Coded Modulation
Introduction:
It is a technology of combining bandwidthefficient modulation and coding to achieve coding gain without bandwidth expansion or reducing data rate.The basic concept of this technology is to perform coding onto an expanded modulation signal set (relative to that needed for uncoded transmission). The redundancy needed for error control comes from signal expansion (or from both signal expansion and coding). Coding is used to from structured signal sequences with large minimum Euclidean distance. This combination of coding and modulation into an integral part in called coded modulation.
There are five elements required to generate the coded-modulation
- A binary encoder E, block or convolutional, that operates on k uncoded data bits to produce k r coded bits.
- A subset selector, which uses the coded bits to choose one of 2k r subsets from a partition of the N dimensional signal constellation.
- A point selector, which uses n − k additional uncoded bits to choose one of the 2n−k signal points in the selected subset.
- A constellation map, which maps the selected point from N-dimensional space to a sequence of N/2 points in two-dimensional space.
- An MQAM modulator (or otherM-ary modulator).
- The first two steps described above are the channel coding, and the remaining steps are the modulation.
- The receiver reverses the modulation and coding steps: after MQAM demodulation and an inverse 2/N constellation mapping
- Decoding is done in two stages: first, the points within each subset that are closest to the received signal point are determined; then, the maximum-likelihood subset sequence is calculated
- When the encoder E is a convolutional encoder, this coded-modulation scheme is referred to as a trellis code; for E a block encoder, it is called a lattice (or block) code.
Figure coded-modulation |
- The channel coding gain results from a selection of all possible sequences of signal points.we consider a sequence of N input bits as a point in N-dimensional space (the sequence space), then this selection is used to guarantee some minimum distance d_{min} in the sequence space between possible input sequences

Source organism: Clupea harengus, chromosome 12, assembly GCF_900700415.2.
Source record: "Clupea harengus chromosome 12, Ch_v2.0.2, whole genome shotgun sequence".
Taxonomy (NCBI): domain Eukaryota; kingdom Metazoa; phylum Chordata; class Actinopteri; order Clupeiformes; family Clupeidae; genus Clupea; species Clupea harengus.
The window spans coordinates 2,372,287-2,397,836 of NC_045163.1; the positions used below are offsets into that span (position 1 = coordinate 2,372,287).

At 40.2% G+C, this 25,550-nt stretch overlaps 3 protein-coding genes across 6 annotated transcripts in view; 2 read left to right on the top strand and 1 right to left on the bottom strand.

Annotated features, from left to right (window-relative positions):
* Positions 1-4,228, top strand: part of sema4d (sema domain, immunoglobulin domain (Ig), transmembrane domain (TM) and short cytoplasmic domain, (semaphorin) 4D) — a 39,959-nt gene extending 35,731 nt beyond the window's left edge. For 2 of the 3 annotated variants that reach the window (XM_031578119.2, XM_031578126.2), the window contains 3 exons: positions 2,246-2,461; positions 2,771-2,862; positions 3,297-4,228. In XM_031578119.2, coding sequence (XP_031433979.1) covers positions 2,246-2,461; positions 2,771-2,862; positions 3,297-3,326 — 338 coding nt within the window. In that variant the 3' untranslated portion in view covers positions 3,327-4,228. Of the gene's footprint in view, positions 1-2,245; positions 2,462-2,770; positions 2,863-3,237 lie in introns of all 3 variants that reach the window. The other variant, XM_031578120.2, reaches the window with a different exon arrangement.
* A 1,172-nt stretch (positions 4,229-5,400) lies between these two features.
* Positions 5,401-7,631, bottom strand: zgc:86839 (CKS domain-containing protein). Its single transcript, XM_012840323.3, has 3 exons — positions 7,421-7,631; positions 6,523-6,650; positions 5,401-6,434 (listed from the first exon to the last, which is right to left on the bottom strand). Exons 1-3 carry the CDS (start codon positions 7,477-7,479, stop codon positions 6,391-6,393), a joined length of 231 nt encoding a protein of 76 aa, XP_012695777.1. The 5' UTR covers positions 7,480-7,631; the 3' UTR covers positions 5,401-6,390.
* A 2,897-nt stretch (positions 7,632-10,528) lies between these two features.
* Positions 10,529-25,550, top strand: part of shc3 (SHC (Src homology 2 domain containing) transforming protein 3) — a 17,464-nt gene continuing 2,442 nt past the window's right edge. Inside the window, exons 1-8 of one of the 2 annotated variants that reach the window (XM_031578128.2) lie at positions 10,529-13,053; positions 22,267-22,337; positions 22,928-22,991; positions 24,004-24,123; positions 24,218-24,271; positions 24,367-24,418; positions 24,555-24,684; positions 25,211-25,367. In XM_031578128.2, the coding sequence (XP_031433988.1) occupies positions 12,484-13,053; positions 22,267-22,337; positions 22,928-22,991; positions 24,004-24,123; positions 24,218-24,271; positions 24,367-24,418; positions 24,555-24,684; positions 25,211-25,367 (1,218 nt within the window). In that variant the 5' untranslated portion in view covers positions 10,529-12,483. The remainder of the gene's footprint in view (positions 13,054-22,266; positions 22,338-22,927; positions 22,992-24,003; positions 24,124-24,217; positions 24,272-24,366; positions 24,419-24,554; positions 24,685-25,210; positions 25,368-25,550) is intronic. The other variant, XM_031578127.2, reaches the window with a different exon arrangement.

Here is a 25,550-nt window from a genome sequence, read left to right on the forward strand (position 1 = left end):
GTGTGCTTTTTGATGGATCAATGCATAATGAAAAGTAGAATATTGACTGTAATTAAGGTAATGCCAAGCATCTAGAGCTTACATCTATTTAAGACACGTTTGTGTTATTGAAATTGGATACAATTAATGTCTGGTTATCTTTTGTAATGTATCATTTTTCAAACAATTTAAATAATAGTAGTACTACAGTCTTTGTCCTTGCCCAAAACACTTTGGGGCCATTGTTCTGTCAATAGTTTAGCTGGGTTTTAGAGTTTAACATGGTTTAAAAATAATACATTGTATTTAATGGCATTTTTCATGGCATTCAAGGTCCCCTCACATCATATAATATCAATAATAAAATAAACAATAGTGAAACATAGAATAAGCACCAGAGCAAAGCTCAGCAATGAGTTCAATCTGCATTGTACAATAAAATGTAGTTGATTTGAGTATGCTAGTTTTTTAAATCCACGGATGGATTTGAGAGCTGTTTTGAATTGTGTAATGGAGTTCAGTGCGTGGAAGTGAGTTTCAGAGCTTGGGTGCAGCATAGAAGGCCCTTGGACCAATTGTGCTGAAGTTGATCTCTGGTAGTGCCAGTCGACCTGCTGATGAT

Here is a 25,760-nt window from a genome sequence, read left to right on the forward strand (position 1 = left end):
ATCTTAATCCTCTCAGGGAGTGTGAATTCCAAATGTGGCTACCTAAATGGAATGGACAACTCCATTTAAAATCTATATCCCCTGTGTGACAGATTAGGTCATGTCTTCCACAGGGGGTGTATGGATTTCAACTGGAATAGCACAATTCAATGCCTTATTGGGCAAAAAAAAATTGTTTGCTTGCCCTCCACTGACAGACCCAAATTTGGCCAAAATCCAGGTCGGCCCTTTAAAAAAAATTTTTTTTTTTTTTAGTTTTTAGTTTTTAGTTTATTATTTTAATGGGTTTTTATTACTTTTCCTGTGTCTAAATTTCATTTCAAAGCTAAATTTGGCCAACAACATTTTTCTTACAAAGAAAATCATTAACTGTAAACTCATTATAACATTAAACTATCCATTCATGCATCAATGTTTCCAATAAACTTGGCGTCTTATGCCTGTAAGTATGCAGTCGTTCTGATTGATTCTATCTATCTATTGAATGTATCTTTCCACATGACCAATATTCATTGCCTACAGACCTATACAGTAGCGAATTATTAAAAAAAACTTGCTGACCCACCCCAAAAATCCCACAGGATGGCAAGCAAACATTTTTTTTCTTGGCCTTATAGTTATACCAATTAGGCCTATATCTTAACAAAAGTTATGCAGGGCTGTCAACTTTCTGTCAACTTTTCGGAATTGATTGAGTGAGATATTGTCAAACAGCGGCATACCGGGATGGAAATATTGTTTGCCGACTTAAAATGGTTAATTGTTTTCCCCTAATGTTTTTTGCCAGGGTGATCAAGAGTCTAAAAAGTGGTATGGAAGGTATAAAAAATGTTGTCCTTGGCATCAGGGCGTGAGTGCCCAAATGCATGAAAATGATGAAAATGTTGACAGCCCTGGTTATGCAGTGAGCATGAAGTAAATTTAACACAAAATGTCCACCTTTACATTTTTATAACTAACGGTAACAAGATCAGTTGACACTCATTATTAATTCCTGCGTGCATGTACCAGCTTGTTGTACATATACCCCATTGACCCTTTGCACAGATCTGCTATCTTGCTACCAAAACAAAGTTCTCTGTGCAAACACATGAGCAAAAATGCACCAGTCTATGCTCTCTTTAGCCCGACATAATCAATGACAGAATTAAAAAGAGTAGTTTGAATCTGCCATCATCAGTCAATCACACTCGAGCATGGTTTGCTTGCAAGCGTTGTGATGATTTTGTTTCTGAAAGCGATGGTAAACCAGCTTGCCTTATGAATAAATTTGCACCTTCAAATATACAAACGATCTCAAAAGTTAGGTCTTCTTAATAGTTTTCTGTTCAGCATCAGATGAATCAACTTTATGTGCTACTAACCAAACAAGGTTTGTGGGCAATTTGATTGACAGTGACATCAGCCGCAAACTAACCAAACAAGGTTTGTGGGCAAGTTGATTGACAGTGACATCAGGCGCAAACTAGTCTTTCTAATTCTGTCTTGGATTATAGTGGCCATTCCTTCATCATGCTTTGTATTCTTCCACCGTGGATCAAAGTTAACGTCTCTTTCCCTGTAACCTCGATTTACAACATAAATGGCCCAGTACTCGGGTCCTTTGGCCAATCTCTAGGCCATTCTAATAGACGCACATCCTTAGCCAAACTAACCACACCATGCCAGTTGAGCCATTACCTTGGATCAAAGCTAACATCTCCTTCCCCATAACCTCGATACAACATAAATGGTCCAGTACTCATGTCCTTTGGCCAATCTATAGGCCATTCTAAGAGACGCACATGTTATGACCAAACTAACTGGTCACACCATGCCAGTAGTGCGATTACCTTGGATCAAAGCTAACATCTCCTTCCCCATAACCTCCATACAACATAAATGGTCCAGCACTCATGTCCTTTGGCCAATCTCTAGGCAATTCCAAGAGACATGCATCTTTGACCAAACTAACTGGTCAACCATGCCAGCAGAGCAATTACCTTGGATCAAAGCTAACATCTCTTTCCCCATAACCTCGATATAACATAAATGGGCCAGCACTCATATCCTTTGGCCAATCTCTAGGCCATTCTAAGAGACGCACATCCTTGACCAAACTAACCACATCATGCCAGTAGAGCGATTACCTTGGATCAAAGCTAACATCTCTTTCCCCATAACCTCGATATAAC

- The effective power gain of the channel code is the minimum squared distance between allowable sequence points (the sequence points obtained through coding), multiplied by the density of the allowable sequence points.
- If the minimum distance and density of points in the sequence space are denoted by d_{0} and Δ_{0}, respectively, and if the minimum distance and density of points inthe sequence space obtained through coding are denoted by d_{min }and Δ, respectively, then maximum-likelihoodsequence detection yields a channel coding gain of
- The second bracketed term in this expression is also referred to as the constellation expansion factor, and equals 2^{−r} (per N dimensions) for a redundancy of r bits in the encoder
- Some of the nominal coding gain is lost due to correct sequences having more than one nearest neighbor in the sequence space, which increases the possibility of incorrect sequence detection. This loss in coding gain is characterized by the error coefficient
- Channel coding is done using set partitioning of lattice
- Lattice is a discrete set of vectors in real Euclidean N-space that forms a group under ordinary vector addition, so the sum or difference of any two vectors in the lattice is also in the lattice. A sub-lattice(coset) is a subset of a lattice that is itself a lattice
- If we let dp denote the minimum distance between points within a coset, and ds denote the minimum distance between the coset sequences, then the minimum distance code is dmin = min(dp, ds). The effective coding gain is given by
where 2^{−2r/N} is the constellation expansion factor
- For a data rate of m bits/symbol, the four lattice subsets must each have 2^{m−1} points4.